Facial Features of Men and Women Got More Similar?

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Douglas Ubelaker of the Smithsonian National Museum of Natural History is an expert at identifying human skeletal remains. To make identification easier, the physical and forensic anthropologist determines the standards for skull size and shape in specific populations.

With anthropologists from North Carolina State University and the University of South Florida, Ubelaker recently studied more than 200 skulls from 16th to 20th century Spain and about 50 skulls from 20th century Portugal. What the researchers have found, according to their study in the journal of Forensic Science International, is that the facial structure of men and women, at least in Spain, are more similar now than they were in the 16th century, when the craniofacial features of women were significantly smaller.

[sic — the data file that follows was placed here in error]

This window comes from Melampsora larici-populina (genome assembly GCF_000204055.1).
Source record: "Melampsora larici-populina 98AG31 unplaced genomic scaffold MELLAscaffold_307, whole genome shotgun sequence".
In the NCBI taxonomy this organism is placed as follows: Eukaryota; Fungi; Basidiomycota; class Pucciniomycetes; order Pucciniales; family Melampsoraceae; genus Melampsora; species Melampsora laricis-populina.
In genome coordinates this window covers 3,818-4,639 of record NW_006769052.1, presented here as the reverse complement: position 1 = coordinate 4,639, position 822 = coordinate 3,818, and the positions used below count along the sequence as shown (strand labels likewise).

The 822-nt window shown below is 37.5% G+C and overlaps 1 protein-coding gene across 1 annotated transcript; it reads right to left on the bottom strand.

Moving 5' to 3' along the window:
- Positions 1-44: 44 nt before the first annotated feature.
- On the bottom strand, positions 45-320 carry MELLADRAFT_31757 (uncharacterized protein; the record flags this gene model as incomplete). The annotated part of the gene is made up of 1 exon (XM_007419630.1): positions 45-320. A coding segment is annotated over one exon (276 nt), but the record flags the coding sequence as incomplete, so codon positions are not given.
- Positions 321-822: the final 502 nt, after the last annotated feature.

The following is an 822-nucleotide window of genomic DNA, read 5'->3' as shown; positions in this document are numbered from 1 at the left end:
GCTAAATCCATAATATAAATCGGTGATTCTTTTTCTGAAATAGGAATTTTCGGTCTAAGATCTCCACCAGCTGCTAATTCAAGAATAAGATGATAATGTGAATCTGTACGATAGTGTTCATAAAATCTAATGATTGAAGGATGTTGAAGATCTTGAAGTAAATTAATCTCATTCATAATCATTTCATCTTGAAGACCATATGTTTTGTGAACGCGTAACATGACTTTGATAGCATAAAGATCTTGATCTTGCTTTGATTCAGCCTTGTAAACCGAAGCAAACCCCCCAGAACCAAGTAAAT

"The causes are of course difficult to discern. We know that cranial morphology is a product of both genetics and environmental factors, including diet," says Ubelaker. As his paper notes: "Past studies have shown that improvements in nutrition, living conditions and socioeconomic environment have led to positive secular changes, which could account for the changes observed between the Spanish samples."

The finding will be useful to anthropologists trying to identify the sex of skeletal remains based on skulls. In addition, the comparisons of skulls over several centuries helps piece together population histories and individual ancestries. "Migration adds complexity especially in areas of Europe that likely witnessed major movements of people in the past," says Ubelaker.

An earlier project had recorded patterns of cranial variation in skulls predating 1492 from Latin America. But Ubelaker and his colleagues wanted to add a European perspective, and so studied these documented skull collections in Spain and Portugal.

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